Working in a university means that I’ve heard an awful lot about ‘graduate attributes’ lately. ‘Graduate attributes’ appears to be the latest buzz phrase in the
plot to try and convince students that they’re not wasting their money and graduating with a mountain of debt in vain worthy aim of higher education institutions to not only provide students with a good solid education in their chosen field, but also to make them responsible, respectable and, above all, employable citizens. Basically, ‘graduate attributes’ appears to be a marketing strategy to boost student recruitment and improve league table results set of qualities and skills which students are encouraged to develop during their time at university. These vary from one institution to another, but typical examples include the following: confidence, digital literacy, adaptability, integrity, effective communication skills… the list goes on and on. In fact, I wouldn’t be surprised if tuition fees are actually trebled soon, if students continue to graduate with such impressively long lists of transferrable skills.
But I digress. Hearing so much about ‘graduate attributes’ got me thinking about what the typical attributes of a seasoned retinal detachment patient might be. So I set up a working party, a focus group, and a couple of committees and then came up with the following list:
Waiting in hospitals for appointments; waiting for our eyes to dilate; posturing for hours and hours with our heads stuffed into pillows, bones digging into mattresses, and muscles aching; waiting for gas bubbles to disperse; waiting and hoping that our retinas have successfully reattached… It’s clear from all this that it’s pretty much impossible to be an impatient RD patient.
Those hours, days, weeks, and sometimes even months of painful posturing which we force ourselves through because we know it’s the one positive thing we can actually do to try and get the sodding retina to stick demonstrates our gritty determination in the face of physical and mental torture.
This one is particularly appropriate for those of us who have had to endure multiple detachments and surgeries. Our vision changes dramatically from blindness, to light perception, to weird wobbly shapes and crooked edges, to underwater fuzziness. After each detachment and each surgery we have to accustom ourselves to further visual changes, but we get up again (once we’re given the all-clear to stop posturing) and we just keep ploughing on… In fact, the lyrics of this song’s chorus seem particularly appropriate: https://www.youtube.com/watch?v=LODkVkpaVQA. If you’re an RD patient, join me right now in having a listen and singing along to the chorus REALLY loudly. 🙂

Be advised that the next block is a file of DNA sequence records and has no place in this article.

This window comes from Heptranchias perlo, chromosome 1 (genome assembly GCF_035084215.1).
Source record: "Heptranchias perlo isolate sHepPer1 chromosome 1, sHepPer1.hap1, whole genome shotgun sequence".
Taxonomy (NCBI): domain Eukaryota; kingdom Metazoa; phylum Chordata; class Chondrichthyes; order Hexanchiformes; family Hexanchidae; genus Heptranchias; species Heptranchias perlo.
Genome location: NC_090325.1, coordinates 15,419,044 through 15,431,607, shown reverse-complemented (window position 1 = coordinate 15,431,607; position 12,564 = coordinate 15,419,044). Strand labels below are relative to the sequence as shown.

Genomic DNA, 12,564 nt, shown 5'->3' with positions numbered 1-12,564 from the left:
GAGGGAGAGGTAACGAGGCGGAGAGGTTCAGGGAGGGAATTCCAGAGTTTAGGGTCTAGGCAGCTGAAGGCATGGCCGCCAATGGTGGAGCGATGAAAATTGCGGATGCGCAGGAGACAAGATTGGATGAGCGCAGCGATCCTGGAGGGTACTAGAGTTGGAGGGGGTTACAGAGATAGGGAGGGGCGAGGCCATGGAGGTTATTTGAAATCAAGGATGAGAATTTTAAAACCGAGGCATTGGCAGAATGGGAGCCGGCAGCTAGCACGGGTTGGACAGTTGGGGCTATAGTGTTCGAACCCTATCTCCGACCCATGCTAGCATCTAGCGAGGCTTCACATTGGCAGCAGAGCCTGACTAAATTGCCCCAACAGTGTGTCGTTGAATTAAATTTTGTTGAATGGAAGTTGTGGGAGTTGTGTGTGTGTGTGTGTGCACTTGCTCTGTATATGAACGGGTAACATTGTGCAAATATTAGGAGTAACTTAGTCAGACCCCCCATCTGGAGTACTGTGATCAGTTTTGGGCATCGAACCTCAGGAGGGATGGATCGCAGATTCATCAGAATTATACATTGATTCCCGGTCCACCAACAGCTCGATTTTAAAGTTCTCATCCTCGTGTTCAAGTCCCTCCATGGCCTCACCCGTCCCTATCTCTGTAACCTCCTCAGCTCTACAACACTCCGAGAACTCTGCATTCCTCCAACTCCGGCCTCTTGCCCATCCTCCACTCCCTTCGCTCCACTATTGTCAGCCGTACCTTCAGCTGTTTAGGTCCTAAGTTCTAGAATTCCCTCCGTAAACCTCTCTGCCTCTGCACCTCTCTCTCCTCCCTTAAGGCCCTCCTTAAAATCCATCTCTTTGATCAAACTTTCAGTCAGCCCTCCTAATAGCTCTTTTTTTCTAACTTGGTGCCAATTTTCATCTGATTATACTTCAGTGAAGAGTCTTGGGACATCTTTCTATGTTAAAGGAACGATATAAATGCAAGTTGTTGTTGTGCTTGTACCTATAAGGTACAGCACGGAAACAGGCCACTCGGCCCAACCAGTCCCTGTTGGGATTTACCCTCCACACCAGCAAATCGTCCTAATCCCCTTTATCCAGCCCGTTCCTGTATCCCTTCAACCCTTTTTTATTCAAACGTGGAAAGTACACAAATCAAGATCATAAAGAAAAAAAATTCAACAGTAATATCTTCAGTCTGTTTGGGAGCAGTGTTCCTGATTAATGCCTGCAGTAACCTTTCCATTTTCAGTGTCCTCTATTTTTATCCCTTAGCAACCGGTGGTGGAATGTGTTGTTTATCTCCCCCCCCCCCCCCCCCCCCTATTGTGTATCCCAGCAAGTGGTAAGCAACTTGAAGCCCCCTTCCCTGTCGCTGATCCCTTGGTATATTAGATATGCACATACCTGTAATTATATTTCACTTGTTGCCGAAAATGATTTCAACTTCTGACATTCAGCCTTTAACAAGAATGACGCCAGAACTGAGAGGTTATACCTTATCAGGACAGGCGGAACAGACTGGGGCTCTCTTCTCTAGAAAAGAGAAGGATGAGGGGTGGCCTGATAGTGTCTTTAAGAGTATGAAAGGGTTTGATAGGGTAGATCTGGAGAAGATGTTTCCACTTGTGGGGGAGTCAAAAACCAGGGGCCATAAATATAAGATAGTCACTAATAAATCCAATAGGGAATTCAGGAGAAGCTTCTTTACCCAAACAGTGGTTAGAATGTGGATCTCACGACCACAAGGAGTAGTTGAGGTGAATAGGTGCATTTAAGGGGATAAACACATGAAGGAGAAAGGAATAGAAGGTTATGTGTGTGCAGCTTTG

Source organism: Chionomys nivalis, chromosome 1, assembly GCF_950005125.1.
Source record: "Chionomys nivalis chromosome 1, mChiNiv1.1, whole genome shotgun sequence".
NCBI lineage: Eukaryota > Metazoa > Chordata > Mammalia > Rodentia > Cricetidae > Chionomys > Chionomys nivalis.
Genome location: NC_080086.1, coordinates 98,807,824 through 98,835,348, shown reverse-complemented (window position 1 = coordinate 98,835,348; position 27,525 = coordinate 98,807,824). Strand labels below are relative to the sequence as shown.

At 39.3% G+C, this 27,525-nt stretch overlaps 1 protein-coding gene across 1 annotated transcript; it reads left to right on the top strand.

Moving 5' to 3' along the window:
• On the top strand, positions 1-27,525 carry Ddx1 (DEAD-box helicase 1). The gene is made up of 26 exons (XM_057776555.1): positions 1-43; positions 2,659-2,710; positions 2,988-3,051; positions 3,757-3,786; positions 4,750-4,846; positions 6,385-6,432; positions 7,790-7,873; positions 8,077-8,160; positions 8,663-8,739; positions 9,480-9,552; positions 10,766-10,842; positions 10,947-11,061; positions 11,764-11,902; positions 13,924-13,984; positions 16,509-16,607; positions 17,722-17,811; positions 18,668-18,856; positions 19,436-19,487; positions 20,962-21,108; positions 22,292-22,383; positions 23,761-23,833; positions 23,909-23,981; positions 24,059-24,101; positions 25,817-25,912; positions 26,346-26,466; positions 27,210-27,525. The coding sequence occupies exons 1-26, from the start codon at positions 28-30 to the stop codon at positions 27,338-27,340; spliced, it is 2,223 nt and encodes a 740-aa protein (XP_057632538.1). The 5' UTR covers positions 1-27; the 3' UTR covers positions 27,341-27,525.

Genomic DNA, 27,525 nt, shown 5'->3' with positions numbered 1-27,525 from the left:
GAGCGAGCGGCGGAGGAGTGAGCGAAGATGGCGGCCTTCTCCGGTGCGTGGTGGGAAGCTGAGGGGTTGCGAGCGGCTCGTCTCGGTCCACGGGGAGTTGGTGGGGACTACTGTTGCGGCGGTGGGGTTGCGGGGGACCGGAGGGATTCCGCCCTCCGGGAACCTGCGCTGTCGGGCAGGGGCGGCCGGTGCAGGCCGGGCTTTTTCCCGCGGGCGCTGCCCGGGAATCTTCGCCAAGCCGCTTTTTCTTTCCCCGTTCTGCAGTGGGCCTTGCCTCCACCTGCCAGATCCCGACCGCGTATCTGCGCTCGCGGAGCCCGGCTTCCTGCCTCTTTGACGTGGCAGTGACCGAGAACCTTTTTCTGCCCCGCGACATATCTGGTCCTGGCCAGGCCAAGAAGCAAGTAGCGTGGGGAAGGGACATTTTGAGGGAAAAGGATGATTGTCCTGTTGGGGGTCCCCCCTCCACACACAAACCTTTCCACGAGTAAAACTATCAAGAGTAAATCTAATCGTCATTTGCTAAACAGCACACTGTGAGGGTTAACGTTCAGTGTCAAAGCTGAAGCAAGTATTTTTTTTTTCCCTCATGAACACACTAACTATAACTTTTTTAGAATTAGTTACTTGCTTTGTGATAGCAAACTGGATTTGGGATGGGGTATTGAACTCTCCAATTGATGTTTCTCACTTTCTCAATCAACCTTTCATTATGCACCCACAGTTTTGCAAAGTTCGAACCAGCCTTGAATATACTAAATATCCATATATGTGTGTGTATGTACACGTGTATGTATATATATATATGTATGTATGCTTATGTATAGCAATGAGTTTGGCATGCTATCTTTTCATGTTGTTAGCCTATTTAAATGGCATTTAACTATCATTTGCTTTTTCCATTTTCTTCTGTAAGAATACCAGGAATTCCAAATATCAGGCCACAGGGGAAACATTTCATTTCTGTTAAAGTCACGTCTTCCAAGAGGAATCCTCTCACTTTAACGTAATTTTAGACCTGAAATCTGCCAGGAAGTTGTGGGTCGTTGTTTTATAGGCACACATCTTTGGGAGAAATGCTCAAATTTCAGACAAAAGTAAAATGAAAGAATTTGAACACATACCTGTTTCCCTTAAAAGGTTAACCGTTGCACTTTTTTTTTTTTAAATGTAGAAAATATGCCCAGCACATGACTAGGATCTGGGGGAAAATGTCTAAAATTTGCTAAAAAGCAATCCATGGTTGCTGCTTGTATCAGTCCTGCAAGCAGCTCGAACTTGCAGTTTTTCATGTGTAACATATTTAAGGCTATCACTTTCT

Okay, now I get this is supposed to be a list of positive attributes, but I like to take a realistic approach. Clearly the same can’t be said of ‘graduate attributes’ as neither ‘getting drunk on cheap beer in the student union’ nor ‘leaving half-eaten plates of mouldy food around in a shared house’ seems to feature on any of the lists I’ve read so far. But anyway – unfortunately, anxiety certainly seems to be extremely common in RD patients. Eyesight is precious. It’s the sense which people fear losing above all others. It’s therefore perfectly understandable that we often feel anxious about the very real risk of further sight loss.
- A sense of perspective
As mentioned above, RD is grim and life-changing. Eye surgery is frightening, and its after-effects of often overwhelming anxiety can be utterly exhausting at times. However, I have found that this has led to a useful sense of perspective when faced with other unpleasant / dull / tedious / scary things I have to do. I simply ask myself the question: “Is it as bad as eye surgery?”. The answer, so far, has always been a resounding, “No”. So then I just crack on and do whatever it is that I have to do.
- Awareness of true friends
They say you find out who your true friends are when you’re going through a hard time, and I can confirm this to be absolutely true. It can be hugely upsetting and disappointing to discover that someone you’ve known for years and believed was an old friend is actually not a true friend; however with number 5 in mind, I’ve learnt that it’s better not to waste time on such people. Instead, it’s far more helpful to focus on the genuine people in our lives and enjoy spending time with them.
- Extended swearing vocabulary
When your retina detaches again, and again, and again, and AGAIN (okay, you get the picture), a short, sharp explosion of expletives can prove to be extremely satisfying in releasing pent up frustration. It turns out that there’s a wide variety of adjectives with which to describe a retina which won’t remain attached, apart from ‘sodding’.
So that’s my list of RD patient attributes. If you can think of anything else which you believe should be on that list, just let me know in the comments below! Writing this post has made me realise that I’ve learnt some far more valuable lessons from dealing with RD than I did during my three years as a student. Never mind my 2.1 in Art and English; I just wish I could graduate from my RD experience with 6/6 vision…